Chemical and Biomolecular Research Papers -- Faculty Authors Series


Date of this Version



Matzen et al., J Adv Chem Eng 2015, 5:3
doi: 10.4172/2090-4568.1000128


Copyright: © 2015 Matzen M, et al. This is an open-access article distributed under the terms of the Creative Commons Attribution License,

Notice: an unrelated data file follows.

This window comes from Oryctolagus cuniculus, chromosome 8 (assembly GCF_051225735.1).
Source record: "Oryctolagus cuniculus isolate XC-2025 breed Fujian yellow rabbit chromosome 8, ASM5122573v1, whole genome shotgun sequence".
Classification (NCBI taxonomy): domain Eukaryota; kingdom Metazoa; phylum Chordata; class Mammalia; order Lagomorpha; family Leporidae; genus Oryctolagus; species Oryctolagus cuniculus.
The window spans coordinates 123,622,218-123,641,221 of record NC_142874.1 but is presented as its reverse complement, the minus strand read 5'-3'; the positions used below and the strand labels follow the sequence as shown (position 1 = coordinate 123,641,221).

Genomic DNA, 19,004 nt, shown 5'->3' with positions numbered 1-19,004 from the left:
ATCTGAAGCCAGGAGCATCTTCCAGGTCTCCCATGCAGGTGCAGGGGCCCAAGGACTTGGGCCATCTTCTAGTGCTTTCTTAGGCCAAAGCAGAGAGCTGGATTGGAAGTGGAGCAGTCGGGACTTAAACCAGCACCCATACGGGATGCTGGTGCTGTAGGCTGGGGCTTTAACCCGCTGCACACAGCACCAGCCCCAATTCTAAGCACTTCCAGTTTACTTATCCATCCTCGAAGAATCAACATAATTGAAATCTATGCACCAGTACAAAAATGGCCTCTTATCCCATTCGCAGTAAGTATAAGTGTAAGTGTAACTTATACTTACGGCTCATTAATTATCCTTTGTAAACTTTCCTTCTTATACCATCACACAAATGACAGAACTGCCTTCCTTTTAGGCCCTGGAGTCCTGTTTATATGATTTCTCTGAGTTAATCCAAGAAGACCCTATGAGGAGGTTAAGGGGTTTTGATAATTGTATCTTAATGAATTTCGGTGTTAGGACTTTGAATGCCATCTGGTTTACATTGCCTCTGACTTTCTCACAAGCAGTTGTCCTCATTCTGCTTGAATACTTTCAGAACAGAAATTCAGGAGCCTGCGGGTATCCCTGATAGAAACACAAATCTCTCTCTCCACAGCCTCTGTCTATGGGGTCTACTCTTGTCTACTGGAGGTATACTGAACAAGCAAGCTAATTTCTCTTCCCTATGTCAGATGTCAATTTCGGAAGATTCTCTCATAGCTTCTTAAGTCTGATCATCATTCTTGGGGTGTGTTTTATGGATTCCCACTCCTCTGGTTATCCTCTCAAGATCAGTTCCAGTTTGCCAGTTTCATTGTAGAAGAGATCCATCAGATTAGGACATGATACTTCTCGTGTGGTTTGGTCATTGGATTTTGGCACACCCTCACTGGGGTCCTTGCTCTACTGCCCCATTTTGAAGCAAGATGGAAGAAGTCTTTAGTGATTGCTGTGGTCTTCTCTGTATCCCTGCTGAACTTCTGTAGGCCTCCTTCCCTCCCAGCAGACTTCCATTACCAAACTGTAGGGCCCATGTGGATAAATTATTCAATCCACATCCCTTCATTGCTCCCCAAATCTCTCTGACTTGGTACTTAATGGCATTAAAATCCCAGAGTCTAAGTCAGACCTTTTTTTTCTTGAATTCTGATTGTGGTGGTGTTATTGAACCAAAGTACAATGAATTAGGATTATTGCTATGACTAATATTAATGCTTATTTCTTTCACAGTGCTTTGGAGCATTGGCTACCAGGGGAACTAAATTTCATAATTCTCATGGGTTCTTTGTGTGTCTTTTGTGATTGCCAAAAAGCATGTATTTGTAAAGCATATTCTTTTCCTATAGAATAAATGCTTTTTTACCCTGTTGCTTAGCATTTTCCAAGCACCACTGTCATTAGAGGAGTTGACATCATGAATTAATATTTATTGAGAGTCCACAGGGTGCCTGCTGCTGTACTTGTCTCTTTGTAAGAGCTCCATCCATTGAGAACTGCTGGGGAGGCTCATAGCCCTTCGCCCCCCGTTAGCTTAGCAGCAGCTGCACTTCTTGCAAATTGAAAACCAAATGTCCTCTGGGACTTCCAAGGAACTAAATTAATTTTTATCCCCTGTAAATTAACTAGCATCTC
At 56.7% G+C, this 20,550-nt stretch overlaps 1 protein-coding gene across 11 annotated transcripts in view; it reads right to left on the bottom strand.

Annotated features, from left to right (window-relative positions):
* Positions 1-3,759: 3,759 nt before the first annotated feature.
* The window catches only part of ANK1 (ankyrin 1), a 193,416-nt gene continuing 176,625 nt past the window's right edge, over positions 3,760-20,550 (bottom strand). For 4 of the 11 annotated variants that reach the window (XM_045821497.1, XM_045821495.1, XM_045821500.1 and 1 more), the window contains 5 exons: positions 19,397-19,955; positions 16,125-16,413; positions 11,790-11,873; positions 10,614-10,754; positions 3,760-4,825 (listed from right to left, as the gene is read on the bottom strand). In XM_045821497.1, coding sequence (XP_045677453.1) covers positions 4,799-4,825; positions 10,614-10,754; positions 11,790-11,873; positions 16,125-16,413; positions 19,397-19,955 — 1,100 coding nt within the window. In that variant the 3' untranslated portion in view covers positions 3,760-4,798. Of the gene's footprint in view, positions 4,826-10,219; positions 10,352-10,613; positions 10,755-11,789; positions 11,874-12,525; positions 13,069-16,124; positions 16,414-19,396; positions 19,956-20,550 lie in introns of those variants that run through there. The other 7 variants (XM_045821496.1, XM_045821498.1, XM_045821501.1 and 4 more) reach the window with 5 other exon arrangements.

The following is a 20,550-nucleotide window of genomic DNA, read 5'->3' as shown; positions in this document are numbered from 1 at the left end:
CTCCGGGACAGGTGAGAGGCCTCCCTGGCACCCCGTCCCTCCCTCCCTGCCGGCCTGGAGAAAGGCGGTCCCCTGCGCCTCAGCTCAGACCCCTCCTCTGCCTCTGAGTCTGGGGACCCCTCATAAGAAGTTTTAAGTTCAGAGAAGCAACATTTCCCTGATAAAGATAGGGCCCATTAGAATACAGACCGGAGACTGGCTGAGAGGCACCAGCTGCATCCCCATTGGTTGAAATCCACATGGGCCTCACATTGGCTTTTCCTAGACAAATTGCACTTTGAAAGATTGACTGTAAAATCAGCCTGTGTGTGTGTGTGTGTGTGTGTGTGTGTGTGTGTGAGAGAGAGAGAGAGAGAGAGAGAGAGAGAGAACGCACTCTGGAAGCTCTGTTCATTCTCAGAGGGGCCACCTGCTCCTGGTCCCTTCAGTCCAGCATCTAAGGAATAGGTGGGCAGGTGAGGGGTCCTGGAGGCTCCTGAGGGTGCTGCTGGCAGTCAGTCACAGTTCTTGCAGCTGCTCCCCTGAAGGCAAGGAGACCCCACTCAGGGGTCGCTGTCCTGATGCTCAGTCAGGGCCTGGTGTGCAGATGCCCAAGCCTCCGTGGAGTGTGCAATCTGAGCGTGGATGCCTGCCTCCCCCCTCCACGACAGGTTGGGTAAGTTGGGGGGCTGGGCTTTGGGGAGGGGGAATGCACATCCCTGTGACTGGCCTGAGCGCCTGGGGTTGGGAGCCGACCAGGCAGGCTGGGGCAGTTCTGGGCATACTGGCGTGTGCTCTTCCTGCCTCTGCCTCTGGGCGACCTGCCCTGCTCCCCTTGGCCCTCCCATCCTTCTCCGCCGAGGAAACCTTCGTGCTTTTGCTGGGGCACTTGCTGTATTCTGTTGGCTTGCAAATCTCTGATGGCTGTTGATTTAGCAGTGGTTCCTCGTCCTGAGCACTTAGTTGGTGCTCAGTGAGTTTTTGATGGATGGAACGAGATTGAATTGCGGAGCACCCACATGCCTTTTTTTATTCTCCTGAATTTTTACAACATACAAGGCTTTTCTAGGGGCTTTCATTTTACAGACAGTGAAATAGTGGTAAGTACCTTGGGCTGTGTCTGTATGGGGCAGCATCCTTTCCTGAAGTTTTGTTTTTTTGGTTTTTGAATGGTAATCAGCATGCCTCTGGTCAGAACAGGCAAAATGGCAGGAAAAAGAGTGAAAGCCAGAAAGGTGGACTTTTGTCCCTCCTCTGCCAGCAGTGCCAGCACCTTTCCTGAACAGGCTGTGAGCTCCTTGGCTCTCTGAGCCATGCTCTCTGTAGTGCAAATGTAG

This study analyzes and compares the economics and sustainability aspects of two hydrogenation processes for producing renewable methanol and ammonia by using wind-power based electrolytic hydrogen. Carbon dioxide from an ethanol plant is used for producing methanol, while the nitrogen is supplied by an Air Separation Unit (ASU) for producing ammonia. The capacities are 99.96 mt/day methanol and 1202.55 mt/day anhydrous ammonia. The methanol plant requires 138.37 mt CO2/day and 19.08 mt H2/day. The ammonia is synthesized by using 217.72 mt H2/day and 1009.15 mt N2/day. The production costs and the carbon equivalent emissions (CO2e) associated with the methanol and ammonia processes, electrolytic hydrogen production, carbon capture and compression, and ASU are estimated. The integral facilities of both the methanol and ammonia productions are evaluated by introducing a multi-criteria decision matrix containing economics and sustainability metrics. Discounted cash flow diagrams are established to estimate the economic constraints, unit product costs, and unit costs of hydrogen. The hydrogen cost is the largest contributor to the economics of the plants. For the methanol, the values of emissions are -0.85 kg CO2e/kg methanol as a chemical feedstock and +0.53 kg CO2e/kg methanol as a fuel with complete combustion. For the ammonia, the value of emission is around 0.97 kg CO2e/kg ammonia. The electrolytic hydrogen from wind power helps reduce the emissions; however, the cost of hydrogen at the current level adversely affects the feasibility of the plants. A multi-criteria decision matrix shows that renewable methanol and ammonia with wind power-based hydrogen may be feasible compared with the nonrenewable ones and the renewable methanol may be more favorable than the ammonia.